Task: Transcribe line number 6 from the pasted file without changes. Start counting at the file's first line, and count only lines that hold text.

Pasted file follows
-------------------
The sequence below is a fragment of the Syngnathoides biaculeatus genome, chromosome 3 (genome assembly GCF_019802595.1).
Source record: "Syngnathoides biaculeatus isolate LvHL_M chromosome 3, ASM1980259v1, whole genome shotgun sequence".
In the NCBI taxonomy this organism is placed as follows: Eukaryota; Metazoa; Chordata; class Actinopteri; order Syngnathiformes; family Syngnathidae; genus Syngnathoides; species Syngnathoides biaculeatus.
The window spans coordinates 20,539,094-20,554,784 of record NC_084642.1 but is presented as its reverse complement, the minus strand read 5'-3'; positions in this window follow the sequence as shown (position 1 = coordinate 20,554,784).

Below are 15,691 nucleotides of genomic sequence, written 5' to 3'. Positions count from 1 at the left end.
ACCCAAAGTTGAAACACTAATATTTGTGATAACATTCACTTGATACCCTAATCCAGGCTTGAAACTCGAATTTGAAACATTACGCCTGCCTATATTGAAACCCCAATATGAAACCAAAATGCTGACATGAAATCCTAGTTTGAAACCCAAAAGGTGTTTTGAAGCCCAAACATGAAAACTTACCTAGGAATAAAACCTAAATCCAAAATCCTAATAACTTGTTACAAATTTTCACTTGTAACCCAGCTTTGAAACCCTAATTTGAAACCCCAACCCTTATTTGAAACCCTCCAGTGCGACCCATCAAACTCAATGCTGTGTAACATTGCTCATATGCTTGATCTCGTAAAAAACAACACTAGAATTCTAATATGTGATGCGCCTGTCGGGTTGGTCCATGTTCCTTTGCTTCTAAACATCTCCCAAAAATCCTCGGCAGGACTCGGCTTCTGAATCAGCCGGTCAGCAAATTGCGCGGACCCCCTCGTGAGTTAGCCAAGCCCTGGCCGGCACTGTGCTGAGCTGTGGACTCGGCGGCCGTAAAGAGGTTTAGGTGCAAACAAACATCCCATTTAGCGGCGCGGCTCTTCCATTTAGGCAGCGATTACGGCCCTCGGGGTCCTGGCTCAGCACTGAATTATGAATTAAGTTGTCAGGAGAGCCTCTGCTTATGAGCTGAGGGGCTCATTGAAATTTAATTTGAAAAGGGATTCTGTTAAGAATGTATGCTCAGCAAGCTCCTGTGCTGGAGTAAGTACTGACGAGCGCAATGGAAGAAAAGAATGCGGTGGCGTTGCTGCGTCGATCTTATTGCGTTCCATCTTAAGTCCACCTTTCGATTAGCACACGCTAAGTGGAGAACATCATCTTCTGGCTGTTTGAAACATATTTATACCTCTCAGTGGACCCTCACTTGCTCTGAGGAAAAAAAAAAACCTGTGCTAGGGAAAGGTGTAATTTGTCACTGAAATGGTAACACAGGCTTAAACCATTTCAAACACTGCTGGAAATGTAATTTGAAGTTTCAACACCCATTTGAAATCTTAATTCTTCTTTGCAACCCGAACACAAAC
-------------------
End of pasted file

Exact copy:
ACCCAAAGTTGAAACACTAATATTTGTGATAACATTCACTTGATACCCTAATCCAGGCTTGAAACTCGAATTTGAAACATTACGCCTGCCTATATTGAAACCCCAATATGAAACCAAAATGCTGACATGAAATCCTAGTTTGAAACCCAAAAGGTGTTTTGAAGCCCAAACATGAAAACTTACCTAGGAATAAAACCTAAATCCAAAATCCTAATAACTTGTTACAAATTTTCACTTGTAACCCAGCTTTGAAACCCTAATTTGAAACCCCAACCCTTATTTGAAACCCTCCAGTGCGACCCATCAAACTCAATGCTGTGTAACATTGCTCATATGCTTGATCTCGTAAAAAACAACACTAGAATTCTAATATGTGATGCGCCTGTCGGGTTGGTCCATGTTCCTTTGCTTCTAAACATCTCCCAAAAATCCTCGGCAGGACTCGGCTTCTGAATCAGCCGGTCAGCAAATTGCGCGGACCCCCTCGTGAGTTAGCCAAGCCCTGGCCGGCACTGTGCTGAGCTGTGGACTCGGCGGCCGTAAAGAGGTTTAGGTGCAAACAAACATCCCATTTAGCGGCGCGGCTCTTCCATTTAGGCAGCGATTACGGCCCTCGGGGTCCTGGCTCAGCACTGAATTATGAATTAAGTTGTCAGGAGAGCCTCTGCTTATGAGCTGAGGGGCTCATTGAAATTTAATTTGAAAAGGGATTCTGTTAAGAATGTATGCTCAGCAAGCTCCTGTGCTGGAGTAAGTACTGACGAGCGCAATGGAAGAAAAGAATGCGGTGGCGTTGCTGCGTCGATCTTATTGCGTTCCATCTTAAGTCCACCTTTCGATTAGCACACGCTAAGTGGAGAACATCATCTTCTGGCTGTTTGAAACATATTTATACCTCTCAGTGGACCCTCACTTGCTCTGAGGAAAAAAAAAAACCTGTGCTAGGGAAAGGTGTAATTTGTCACTGAAATGGTAACACAGGCTTAAACCATTTCAAACACTGCTGGAAATGTAATTTGAAGTTTCAACACCCATTTGAAATCTTAATTCTTCTTTGCAACCCGAACACAAAC